Economics, B.A.
Saint Louis Park, Minnesota
Chris learned the ways of “Minnesota nice” after growing up in Saint Louis Park, Minnesota, before attending the University of Minnesota. After graduating with a degree in economics, he served as a Peace Corps volunteer in Guinea. There, he worked with small businesses and eventually cofounded Dare to Innovate, an incubator aimed at empowering Guinean youth to address social problems through social entrepreneurship. He most recently resided in Washington, D.C., where he managed grants for Evidence Action, an international nonprofit that scales cost-effective development interventions. He spent the summer before attending WWS visiting family and camping in the San Juan National Forest. After graduating, he hopes to work on policy that addresses criminal justice reform. Chris enjoys photography, running and overly complicated board games.
Somya Bajaj
IV - Economics and Public Policy
Christ University, 2015
Economics, B.A.
Kolkata, India
Somya grew up in Kolkata and pursued her graduation in economics from Christ University, Bangalore. Her passion to serve the society enhanced when she was working with an NGO in India and started a school for kids of construction workers in Bangalore. She quit her job at Goldman Sachs and joined a Delhi-based political consultancy, Samagra Development. One of her most treasured projects includes the Education Transformation Programme to improve the quality of education across 15,000 government schools in Himachal Pradesh. With her love for traveling, she finds her way to the rarest of places ranging from the villages of Bengal to the forests of the Himalayas. Inspired by her interactions with the people in a village of West Bengal, she conducted her first ethnographic study and worked with the people to empower them by setting up self-help groups. Her book, “Their Way, The Highway,” is inspired by the stories of the people on one such encounter. Prior to WWS, Somya worked with Tata Steel on a research project in the tribal area of Kalinganagar, Odisha, to study resettlement and rehabilitation strategies by industries. She aspires to build a model of people’s participation in democracies and join mainstream politics in India.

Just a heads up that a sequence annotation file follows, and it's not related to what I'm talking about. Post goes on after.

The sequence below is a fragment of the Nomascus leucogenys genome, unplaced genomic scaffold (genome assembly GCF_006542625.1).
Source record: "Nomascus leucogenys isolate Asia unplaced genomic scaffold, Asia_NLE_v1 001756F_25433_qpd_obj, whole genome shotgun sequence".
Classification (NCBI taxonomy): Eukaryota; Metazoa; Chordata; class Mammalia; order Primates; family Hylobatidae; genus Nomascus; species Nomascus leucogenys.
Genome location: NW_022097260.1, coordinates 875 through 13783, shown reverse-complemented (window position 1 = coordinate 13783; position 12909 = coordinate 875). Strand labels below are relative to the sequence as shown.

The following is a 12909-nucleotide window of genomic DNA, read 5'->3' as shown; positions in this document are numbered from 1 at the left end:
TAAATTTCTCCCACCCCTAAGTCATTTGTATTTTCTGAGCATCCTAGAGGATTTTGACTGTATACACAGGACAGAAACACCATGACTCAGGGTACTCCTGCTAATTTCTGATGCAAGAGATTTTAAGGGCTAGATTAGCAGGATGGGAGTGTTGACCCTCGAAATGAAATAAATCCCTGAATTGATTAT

Toshiro Baum
I - International Relations
Johns Hopkins University, 2011
International Studies, B.A.
Seattle, Washington
A native of Seattle, Toshiro (or Toshi) attended Johns Hopkins University in Baltimore where he studied international relations. After graduation, He moved to Morocco where he lived and studied renewable energy policy for over a year on a Fulbright grant. He returned to Washington, D.C., where he worked for the National Democratic Institute on democracy strengthening programs in the Middle East and North Africa. In 2015, Toshi joined the U.S. Agency for International Development (USAID) as an adviser in USAID’s Asia Bureau. His most recent position was in USAID’s Office of Transition Initiatives, where he managed stabilization programs in Libya. Toshi enjoys running, cooking, and has a one-year old puppy named Evie.
Paloma Bellatin Nieto
II - International Development
Pontificia Universidad Católica del Perú, 2014
Political Science and Government, BSS
Lima, Peru